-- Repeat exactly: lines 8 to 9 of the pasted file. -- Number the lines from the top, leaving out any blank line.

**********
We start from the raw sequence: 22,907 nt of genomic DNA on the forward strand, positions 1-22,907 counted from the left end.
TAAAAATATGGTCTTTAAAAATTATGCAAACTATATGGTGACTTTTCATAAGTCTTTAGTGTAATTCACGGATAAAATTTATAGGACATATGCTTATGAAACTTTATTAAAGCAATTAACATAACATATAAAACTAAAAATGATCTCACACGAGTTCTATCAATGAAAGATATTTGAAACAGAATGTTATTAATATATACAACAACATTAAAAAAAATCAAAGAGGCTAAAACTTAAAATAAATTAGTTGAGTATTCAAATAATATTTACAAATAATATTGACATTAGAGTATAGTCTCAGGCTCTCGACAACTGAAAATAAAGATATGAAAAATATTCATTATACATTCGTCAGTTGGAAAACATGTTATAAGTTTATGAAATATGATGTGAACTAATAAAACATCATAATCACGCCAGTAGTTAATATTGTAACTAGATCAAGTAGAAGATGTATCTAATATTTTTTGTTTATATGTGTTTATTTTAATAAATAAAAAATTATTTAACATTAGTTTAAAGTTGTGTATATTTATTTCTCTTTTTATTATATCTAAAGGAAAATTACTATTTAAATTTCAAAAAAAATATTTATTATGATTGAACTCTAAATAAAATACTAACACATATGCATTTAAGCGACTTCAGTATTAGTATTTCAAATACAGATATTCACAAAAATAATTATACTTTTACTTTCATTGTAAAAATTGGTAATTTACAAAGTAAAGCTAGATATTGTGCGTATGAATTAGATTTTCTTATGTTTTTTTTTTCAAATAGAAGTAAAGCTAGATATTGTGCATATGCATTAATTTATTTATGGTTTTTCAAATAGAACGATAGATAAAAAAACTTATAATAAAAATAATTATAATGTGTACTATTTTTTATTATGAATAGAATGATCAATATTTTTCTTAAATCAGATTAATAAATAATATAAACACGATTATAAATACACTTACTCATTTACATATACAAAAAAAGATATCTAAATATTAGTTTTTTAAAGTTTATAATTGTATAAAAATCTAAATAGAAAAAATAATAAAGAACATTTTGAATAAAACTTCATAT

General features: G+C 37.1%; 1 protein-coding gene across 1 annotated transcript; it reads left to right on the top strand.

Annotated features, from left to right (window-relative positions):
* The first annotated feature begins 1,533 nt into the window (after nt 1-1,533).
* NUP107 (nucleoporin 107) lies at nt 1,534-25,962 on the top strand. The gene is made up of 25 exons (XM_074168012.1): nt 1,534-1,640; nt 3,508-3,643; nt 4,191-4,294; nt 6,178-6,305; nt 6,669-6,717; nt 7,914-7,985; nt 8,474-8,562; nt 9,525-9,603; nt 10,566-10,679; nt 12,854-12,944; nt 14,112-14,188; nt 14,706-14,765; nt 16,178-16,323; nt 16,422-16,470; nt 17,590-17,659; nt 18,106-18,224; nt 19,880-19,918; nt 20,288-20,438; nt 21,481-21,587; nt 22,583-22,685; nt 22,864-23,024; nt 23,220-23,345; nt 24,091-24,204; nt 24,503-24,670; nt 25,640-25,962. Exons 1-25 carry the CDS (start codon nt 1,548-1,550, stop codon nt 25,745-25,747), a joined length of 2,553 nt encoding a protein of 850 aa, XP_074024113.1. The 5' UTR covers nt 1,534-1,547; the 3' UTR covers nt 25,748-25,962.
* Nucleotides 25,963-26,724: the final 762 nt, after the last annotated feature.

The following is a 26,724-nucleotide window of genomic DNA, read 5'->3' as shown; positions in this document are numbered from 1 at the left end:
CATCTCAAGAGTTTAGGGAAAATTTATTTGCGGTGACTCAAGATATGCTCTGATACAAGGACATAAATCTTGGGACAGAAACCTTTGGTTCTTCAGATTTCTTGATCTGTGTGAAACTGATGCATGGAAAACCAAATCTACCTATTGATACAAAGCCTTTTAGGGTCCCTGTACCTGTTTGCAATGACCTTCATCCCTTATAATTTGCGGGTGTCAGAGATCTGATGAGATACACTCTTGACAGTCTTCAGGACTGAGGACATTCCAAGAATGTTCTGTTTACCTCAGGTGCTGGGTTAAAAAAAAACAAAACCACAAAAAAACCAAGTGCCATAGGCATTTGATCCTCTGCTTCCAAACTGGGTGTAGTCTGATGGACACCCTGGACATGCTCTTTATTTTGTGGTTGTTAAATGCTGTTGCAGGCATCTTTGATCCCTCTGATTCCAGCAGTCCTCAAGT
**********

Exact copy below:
The following is a 26,724-nucleotide window of genomic DNA, read 5'->3' as shown; positions in this document are numbered from 1 at the left end:
CATCTCAAGAGTTTAGGGAAAATTTATTTGCGGTGACTCAAGATATGCTCTGATACAAGGACATAAATCTTGGGACAGAAACCTTTGGTTCTTCAGATTTCTTGATCTGTGTGAAACTGATGCATGGAAAACCAAATCTACCTATTGATACAAAGCCTTTTAGGGTCCCTGTACCTGTTTGCAATGACCTTCATCCCTTATAATTTGCGGGTGTCAGAGATCTGATGAGATACACTCTTGACAGTCTTCAGGACTGAGGACATTCCAAGAATGTTCTGTTTACCTCAGGTGCTGGGTTAAAAAAAAACAAAACCACAAAAAAACCAAGTGCCATAGGCATTTGATCCTCTGCTTCCAAACTGGGTGTAGTCTGATGGACACCCTGGACATGCTCTTTATTTTGTGGTTGTTAAATGCTGTTGCAGGCATCTTTGATCCCTCTGATTCCAGCAGTCCTCAAGT